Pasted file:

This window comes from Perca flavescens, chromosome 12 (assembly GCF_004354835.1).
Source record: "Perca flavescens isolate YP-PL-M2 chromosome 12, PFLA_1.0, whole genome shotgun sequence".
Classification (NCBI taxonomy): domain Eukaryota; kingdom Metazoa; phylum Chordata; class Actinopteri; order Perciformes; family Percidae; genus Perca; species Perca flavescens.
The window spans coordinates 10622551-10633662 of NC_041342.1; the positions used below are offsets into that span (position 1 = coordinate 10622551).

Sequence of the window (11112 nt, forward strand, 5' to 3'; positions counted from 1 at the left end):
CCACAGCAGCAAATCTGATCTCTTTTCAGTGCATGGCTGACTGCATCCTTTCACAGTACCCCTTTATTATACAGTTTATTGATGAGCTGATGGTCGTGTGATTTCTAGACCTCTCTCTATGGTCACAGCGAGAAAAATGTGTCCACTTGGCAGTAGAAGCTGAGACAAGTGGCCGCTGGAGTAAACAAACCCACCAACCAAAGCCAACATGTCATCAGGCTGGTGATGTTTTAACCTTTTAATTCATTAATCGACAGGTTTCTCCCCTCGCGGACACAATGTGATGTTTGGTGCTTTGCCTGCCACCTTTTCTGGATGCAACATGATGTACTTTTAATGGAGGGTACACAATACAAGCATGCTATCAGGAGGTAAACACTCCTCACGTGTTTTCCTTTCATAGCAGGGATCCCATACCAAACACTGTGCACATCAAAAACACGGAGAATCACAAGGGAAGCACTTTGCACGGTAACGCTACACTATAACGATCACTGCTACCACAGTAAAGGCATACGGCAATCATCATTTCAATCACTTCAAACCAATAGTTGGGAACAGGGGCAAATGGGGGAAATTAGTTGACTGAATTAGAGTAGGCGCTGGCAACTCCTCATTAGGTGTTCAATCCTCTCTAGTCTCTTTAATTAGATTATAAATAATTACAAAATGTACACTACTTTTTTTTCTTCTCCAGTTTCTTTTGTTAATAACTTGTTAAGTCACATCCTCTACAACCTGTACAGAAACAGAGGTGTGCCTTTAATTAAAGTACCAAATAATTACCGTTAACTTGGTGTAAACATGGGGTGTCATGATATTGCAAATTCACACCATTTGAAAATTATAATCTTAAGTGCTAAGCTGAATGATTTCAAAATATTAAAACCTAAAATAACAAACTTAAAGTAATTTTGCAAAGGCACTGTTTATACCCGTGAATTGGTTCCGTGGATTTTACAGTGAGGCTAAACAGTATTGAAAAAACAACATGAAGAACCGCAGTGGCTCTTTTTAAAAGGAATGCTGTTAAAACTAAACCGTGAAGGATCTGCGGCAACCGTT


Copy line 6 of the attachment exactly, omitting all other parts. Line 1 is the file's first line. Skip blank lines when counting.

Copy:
CCACAGCAGCAAATCTGATCTCTTTTCAGTGCATGGCTGACTGCATCCTTTCACAGTACCCCTTTATTATACAGTTTATTGATGAGCTGATGGTCGTGTGATTTCTAGACCTCTCTCTATGGTCACAGCGAGAAAAATGTGTCCACTTGGCAGTAGAAGCTGAGACAAGTGGCCGCTGGAGTAAACAAACCCACCAACCAAAGCCAACATGTCATCAGGCTGGTGATGTTTTAACCTTTTAATTCATTAATCGACAGGTTTCTCCCCTCGCGGACACAATGTGATGTTTGGTGCTTTGCCTGCCACCTTTTCTGGATGCAACATGATGTACTTTTAATGGAGGGTACACAATACAAGCATGCTATCAGGAGGTAAACACTCCTCACGTGTTTTCCTTTCATAGCAGGGATCCCATACCAAACACTGTGCACATCAAAAACACGGAGAATCACAAGGGAAGCACTTTGCACGGTAACGCTACACTATAACGATCACTGCTACCACAGTAAAGGCATACGGCAATCATCATTTCAATCACTTCAAACCAATAGTTGGGAACAGGGGCAAATGGGGGAAATTAGTTGACTGAATTAGAGTAGGCGCTGGCAACTCCTCATTAGGTGTTCAATCCTCTCTAGTCTCTTTAATTAGATTATAAATAATTACAAAATGTACACTACTTTTTTTTCTTCTCCAGTTTCTTTTGTTAATAACTTGTTAAGTCACATCCTCTACAACCTGTACAGAAACAGAGGTGTGCCTTTAATTAAAGTACCAAATAATTACCGTTAACTTGGTGTAAACATGGGGTGTCATGATATTGCAAATTCACACCATTTGAAAATTATAATCTTAAGTGCTAAGCTGAATGATTTCAAAATATTAAAACCTAAAATAACAAACTTAAAGTAATTTTGCAAAGGCACTGTTTATACCCGTGAATTGGTTCCGTGGATTTTACAGTGAGGCTAAACAGTATTGAAAAAACAACATGAAGAACCGCAGTGGCTCTTTTTAAAAGGAATGCTGTTAAAACTAAACCGTGAAGGATCTGCGGCAACCGTT